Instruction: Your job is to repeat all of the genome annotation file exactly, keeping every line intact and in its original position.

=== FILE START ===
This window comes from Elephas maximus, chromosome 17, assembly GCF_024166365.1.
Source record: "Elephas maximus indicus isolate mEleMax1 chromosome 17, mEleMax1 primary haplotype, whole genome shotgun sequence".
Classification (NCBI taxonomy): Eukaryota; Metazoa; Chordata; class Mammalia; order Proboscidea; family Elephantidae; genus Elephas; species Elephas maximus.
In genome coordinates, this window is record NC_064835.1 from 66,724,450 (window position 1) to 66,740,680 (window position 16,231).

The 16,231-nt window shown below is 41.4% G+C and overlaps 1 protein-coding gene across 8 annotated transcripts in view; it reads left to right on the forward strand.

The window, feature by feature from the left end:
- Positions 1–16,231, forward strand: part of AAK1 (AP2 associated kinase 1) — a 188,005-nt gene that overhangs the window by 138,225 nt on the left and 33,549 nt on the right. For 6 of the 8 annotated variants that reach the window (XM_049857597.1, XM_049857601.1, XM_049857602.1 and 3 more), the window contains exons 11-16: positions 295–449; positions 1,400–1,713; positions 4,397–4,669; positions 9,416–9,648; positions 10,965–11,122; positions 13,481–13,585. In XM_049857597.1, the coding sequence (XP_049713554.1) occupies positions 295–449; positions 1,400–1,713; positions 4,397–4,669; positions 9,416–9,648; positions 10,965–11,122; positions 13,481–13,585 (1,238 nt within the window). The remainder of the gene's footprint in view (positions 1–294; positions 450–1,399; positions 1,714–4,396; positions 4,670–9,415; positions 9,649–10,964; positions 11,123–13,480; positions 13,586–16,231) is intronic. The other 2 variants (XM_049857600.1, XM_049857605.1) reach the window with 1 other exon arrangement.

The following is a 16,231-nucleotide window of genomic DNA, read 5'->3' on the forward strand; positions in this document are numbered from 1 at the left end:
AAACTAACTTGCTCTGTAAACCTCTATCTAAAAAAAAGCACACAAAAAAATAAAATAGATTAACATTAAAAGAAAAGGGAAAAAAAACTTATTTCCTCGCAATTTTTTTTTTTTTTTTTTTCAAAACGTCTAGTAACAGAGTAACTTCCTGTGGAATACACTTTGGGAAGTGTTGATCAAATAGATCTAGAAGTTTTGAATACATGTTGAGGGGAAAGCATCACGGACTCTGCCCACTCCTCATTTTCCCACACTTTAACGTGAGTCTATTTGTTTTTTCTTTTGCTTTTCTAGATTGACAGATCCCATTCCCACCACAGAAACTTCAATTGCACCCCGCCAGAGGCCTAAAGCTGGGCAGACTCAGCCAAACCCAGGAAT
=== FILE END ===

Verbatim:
This window comes from Elephas maximus, chromosome 17, assembly GCF_024166365.1.
Source record: "Elephas maximus indicus isolate mEleMax1 chromosome 17, mEleMax1 primary haplotype, whole genome shotgun sequence".
Classification (NCBI taxonomy): Eukaryota; Metazoa; Chordata; class Mammalia; order Proboscidea; family Elephantidae; genus Elephas; species Elephas maximus.
In genome coordinates, this window is record NC_064835.1 from 66,724,450 (window position 1) to 66,740,680 (window position 16,231).

The 16,231-nt window shown below is 41.4% G+C and overlaps 1 protein-coding gene across 8 annotated transcripts in view; it reads left to right on the forward strand.

The window, feature by feature from the left end:
- Positions 1–16,231, forward strand: part of AAK1 (AP2 associated kinase 1) — a 188,005-nt gene that overhangs the window by 138,225 nt on the left and 33,549 nt on the right. For 6 of the 8 annotated variants that reach the window (XM_049857597.1, XM_049857601.1, XM_049857602.1 and 3 more), the window contains exons 11-16: positions 295–449; positions 1,400–1,713; positions 4,397–4,669; positions 9,416–9,648; positions 10,965–11,122; positions 13,481–13,585. In XM_049857597.1, the coding sequence (XP_049713554.1) occupies positions 295–449; positions 1,400–1,713; positions 4,397–4,669; positions 9,416–9,648; positions 10,965–11,122; positions 13,481–13,585 (1,238 nt within the window). The remainder of the gene's footprint in view (positions 1–294; positions 450–1,399; positions 1,714–4,396; positions 4,670–9,415; positions 9,649–10,964; positions 11,123–13,480; positions 13,586–16,231) is intronic. The other 2 variants (XM_049857600.1, XM_049857605.1) reach the window with 1 other exon arrangement.

The following is a 16,231-nucleotide window of genomic DNA, read 5'->3' on the forward strand; positions in this document are numbered from 1 at the left end:
AAACTAACTTGCTCTGTAAACCTCTATCTAAAAAAAAGCACACAAAAAAATAAAATAGATTAACATTAAAAGAAAAGGGAAAAAAAACTTATTTCCTCGCAATTTTTTTTTTTTTTTTTTTCAAAACGTCTAGTAACAGAGTAACTTCCTGTGGAATACACTTTGGGAAGTGTTGATCAAATAGATCTAGAAGTTTTGAATACATGTTGAGGGGAAAGCATCACGGACTCTGCCCACTCCTCATTTTCCCACACTTTAACGTGAGTCTATTTGTTTTTTCTTTTGCTTTTCTAGATTGACAGATCCCATTCCCACCACAGAAACTTCAATTGCACCCCGCCAGAGGCCTAAAGCTGGGCAGACTCAGCCAAACCCAGGAAT